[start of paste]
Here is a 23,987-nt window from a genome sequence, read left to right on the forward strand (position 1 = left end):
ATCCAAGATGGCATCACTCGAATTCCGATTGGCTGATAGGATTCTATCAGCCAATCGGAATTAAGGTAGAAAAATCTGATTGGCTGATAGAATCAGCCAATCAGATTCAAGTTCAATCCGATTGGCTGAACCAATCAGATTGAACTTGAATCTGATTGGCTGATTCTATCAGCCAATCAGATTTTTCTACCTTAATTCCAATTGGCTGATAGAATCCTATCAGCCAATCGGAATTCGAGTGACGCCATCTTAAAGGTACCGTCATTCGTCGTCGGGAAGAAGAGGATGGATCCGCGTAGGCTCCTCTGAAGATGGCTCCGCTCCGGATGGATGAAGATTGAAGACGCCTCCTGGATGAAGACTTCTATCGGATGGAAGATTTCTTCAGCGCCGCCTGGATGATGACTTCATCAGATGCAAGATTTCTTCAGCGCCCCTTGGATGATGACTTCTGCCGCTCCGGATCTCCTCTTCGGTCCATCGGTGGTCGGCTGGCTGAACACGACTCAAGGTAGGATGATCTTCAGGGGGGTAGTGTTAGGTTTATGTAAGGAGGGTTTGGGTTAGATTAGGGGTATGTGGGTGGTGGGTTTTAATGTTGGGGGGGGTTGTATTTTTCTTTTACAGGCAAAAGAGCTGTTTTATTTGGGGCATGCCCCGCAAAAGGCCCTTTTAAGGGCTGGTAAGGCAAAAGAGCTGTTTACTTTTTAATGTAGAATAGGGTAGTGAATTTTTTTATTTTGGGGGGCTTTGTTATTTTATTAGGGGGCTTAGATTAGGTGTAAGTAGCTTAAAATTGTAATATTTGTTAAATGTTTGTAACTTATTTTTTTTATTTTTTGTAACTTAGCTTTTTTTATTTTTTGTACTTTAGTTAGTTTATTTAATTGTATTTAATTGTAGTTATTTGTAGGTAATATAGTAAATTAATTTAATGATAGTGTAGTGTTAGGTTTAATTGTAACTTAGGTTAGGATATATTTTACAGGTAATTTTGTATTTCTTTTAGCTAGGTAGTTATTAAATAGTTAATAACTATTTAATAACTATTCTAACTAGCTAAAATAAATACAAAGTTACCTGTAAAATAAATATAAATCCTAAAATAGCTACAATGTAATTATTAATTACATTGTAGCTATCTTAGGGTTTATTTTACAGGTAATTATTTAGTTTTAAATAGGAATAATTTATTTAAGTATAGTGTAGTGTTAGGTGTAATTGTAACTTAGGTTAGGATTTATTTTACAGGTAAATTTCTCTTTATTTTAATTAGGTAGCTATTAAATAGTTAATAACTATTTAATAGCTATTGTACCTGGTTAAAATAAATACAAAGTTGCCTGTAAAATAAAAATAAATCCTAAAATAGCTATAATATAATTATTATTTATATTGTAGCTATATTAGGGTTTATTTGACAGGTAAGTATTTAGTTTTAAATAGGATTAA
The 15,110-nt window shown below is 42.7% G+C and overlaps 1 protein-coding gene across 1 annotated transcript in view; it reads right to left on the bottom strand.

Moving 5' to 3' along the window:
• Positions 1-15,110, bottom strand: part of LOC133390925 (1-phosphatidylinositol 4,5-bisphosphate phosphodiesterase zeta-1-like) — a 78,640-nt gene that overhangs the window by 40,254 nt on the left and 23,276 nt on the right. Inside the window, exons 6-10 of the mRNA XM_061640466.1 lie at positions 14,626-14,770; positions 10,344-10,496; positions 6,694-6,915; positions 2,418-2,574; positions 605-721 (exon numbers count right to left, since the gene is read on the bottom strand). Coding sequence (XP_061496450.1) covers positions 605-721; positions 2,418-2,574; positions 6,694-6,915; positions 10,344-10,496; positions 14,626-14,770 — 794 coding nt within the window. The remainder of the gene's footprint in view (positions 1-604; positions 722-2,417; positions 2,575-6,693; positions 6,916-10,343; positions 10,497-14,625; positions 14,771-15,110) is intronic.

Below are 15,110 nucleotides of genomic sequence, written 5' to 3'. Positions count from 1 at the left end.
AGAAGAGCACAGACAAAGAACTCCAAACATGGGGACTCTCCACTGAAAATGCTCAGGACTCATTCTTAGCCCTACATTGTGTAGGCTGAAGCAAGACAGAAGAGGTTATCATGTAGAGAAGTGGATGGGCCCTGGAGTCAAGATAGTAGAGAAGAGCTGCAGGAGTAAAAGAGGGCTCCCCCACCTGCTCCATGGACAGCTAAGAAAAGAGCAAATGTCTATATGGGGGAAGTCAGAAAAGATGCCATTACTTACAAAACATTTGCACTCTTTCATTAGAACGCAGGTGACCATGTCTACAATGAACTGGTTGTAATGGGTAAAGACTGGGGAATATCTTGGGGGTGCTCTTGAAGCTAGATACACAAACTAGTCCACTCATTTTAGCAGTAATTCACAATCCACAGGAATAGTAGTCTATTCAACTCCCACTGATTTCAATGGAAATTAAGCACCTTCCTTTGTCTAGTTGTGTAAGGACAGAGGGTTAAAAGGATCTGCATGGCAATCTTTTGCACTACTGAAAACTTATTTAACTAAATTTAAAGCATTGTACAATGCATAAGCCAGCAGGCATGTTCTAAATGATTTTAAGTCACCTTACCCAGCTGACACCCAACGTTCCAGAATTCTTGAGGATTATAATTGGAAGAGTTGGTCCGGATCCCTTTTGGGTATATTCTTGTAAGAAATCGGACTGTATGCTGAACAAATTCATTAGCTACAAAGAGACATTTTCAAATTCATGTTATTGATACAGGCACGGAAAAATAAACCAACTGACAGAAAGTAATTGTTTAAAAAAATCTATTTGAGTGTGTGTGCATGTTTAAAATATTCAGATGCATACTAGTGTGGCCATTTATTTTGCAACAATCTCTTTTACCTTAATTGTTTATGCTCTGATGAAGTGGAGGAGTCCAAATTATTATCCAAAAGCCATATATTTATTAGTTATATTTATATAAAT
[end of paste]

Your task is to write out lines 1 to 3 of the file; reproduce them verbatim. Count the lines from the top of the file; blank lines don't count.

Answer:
Here is a 23,987-nt window from a genome sequence, read left to right on the forward strand (position 1 = left end):
ATCCAAGATGGCATCACTCGAATTCCGATTGGCTGATAGGATTCTATCAGCCAATCGGAATTAAGGTAGAAAAATCTGATTGGCTGATAGAATCAGCCAATCAGATTCAAGTTCAATCCGATTGGCTGAACCAATCAGATTGAACTTGAATCTGATTGGCTGATTCTATCAGCCAATCAGATTTTTCTACCTTAATTCCAATTGGCTGATAGAATCCTATCAGCCAATCGGAATTCGAGTGACGCCATCTTAAAGGTACCGTCATTCGTCGTCGGGAAGAAGAGGATGGATCCGCGTAGGCTCCTCTGAAGATGGCTCCGCTCCGGATGGATGAAGATTGAAGACGCCTCCTGGATGAAGACTTCTATCGGATGGAAGATTTCTTCAGCGCCGCCTGGATGATGACTTCATCAGATGCAAGATTTCTTCAGCGCCCCTTGGATGATGACTTCTGCCGCTCCGGATCTCCTCTTCGGTCCATCGGTGGTCGGCTGGCTGAACACGACTCAAGGTAGGATGATCTTCAGGGGGGTAGTGTTAGGTTTATGTAAGGAGGGTTTGGGTTAGATTAGGGGTATGTGGGTGGTGGGTTTTAATGTTGGGGGGGGTTGTATTTTTCTTTTACAGGCAAAAGAGCTGTTTTATTTGGGGCATGCCCCGCAAAAGGCCCTTTTAAGGGCTGGTAAGGCAAAAGAGCTGTTTACTTTTTAATGTAGAATAGGGTAGTGAATTTTTTTATTTTGGGGGGCTTTGTTATTTTATTAGGGGGCTTAGATTAGGTGTAAGTAGCTTAAAATTGTAATATTTGTTAAATGTTTGTAACTTATTTTTTTTATTTTTTGTAACTTAGCTTTTTTTATTTTTTGTACTTTAGTTAGTTTATTTAATTGTATTTAATTGTAGTTATTTGTAGGTAATATAGTAAATTAATTTAATGATAGTGTAGTGTTAGGTTTAATTGTAACTTAGGTTAGGATATATTTTACAGGTAATTTTGTATTTCTTTTAGCTAGGTAGTTATTAAATAGTTAATAACTATTTAATAACTATTCTAACTAGCTAAAATAAATACAAAGTTACCTGTAAAATAAATATAAATCCTAAAATAGCTACAATGTAATTATTAATTACATTGTAGCTATCTTAGGGTTTATTTTACAGGTAATTATTTAGTTTTAAATAGGAATAATTTATTTAAGTATAGTGTAGTGTTAGGTGTAATTGTAACTTAGGTTAGGATTTATTTTACAGGTAAATTTCTCTTTATTTTAATTAGGTAGCTATTAAATAGTTAATAACTATTTAATAGCTATTGTACCTGGTTAAAATAAATACAAAGTTGCCTGTAAAATAAAAATAAATCCTAAAATAGCTATAATATAATTATTATTTATATTGTAGCTATATTAGGGTTTATTTGACAGGTAAGTATTTAGTTTTAAATAGGATTAA
The 15,110-nt window shown below is 42.7% G+C and overlaps 1 protein-coding gene across 1 annotated transcript in view; it reads right to left on the bottom strand.